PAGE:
The Marginal Cow II - Productive Efficiencies

The Marginal Cow – Part I (TMC I) stressed maximizing operating surpluses by producing to the point where marginal cost equaled marginal revenue (MC=MR). This is the point of allocative efficiency – the right level of resources being used to provide the maximum operating surplus. TMC II is not about moving along a production function to the point where MC=MR, but looking at different production functions – presumably still with the intention of setting production to MC=MR.

Figure 1 shows marginal operating surplus per cow and total operating surplus against herd size for the same farm and production function used in TMC I. That being an average 107 Ha Waikato dairy farm producing 12,150 Kg DM averaging 11 MJME DM and using 500 Kg liveweight, 350 Kg MS cows. Per cow costs excluding feed are $790. MS payout is $5.50. The farm has infrastructure to allow 400 cows to be milked and the feeding of up to 40% of required DM as supplements. The production function from TMC I will be considered the base function, and to illustrate the impact, new production functions created representing different management options.

It should now no longer be necessary to stress marginal effects. Figure 1 shows that operating surplus is maximized where MC=MR. Total operating surplus will be used to represent various production functions. The marginal operating surplus line should be recognized as being the same as that in Figures 2 and 3 of TMC I.


Figure 1

Before complicating the picture by looking at multiple production functions it is worth looking to our single production function for a possible cause of sometimes confusing or contradictory research findings. Often a conclusion is drawn from comparing results from points on two different systems. Figure 2 uses our base production function to illustrate how the selection of points can lead to very different conclusions.
A comparison of Point B with Point C would correctly lead to a conclusion that increasing herd size from 274 to 304 cows (requires feeding supplements) increases operating surplus.

A comparison of point A with Point C would also correctly lead to a conclusion that increasing herd size from 294 to 304 cows and feeding supplements decreases operating surplus.

Figure 2

Both conclusions are valid, even if they appear contradictory. It is only when fuller information is available that sense can be made of the situation. Figure 4 from TMC I is shown below for that purpose:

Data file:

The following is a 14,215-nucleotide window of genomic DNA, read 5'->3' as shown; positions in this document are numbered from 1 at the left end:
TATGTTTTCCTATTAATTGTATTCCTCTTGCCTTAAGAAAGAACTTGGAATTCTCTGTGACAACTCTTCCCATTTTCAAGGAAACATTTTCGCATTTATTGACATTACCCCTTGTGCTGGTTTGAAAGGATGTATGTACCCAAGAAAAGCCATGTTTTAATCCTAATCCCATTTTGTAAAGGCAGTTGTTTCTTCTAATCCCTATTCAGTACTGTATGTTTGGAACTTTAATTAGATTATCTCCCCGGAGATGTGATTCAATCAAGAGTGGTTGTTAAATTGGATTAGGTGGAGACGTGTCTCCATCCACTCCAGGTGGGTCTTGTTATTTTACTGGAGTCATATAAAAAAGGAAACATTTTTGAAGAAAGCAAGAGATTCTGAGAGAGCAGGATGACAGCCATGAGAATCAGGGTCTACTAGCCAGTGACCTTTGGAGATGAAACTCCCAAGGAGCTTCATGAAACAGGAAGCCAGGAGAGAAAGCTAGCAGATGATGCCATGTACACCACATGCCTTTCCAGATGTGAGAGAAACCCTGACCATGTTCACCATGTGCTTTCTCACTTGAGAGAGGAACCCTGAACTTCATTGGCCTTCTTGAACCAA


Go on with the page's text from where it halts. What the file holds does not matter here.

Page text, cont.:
Figure 4 from TMCI

Unfortunately, the situation is mostly worse than the example of comparing points on a production function illustrates. All points below the production curve of Figure 2 are possible although not efficient operating points for the farm system. It is therefore possible to make comparisons such as between Point X and Point Y. These comparisons are common but essentially meaningless in isolation, and can be extremely misleading.

Knowledge of the production function and the position of any point of comparison on or relative to it is crucial to drawing sound conclusions. Comparisons between production curves would appear to be far superior to comparisons between points. Production curves though are only currently feasible using simulations.

It is worth stressing again that production functions will be different for each farm, and vary each year as costs and environment change. For any farm system there will be many options that may assist in increasing operating surplus. Even though production may be decreased by operating at MC=MR, management options that further improve operating surplus include some increasing as well as decreasing milk production.

Figure 3 provides examples that include changing the timing of calving (from 13th July to 27th July), herd management (reducing replacement rate to 18% from 25%, increasing maximum cow age from 7 to 10 years and reducing losses from 5% to 2%) and improving pasture utilisation from 81% to 85%.

In one case better herd management is coupled with the later calving date. There are many more combinations that offer potential improvements in operating surplus. The farm can operate along the production curves at MC=MR or other points, but the impact of changes in management or production level are clear from the positions and nature of the curves.


Figure 3

To be of most value, production curves need to be both specific to a farm and have the close involvement and interest of the farm manager.

This page is also available as a PDF file download: The Marginal Cow II


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Colin Riden, 29/05/07 - Contact: ColinRiden, agprodecon.org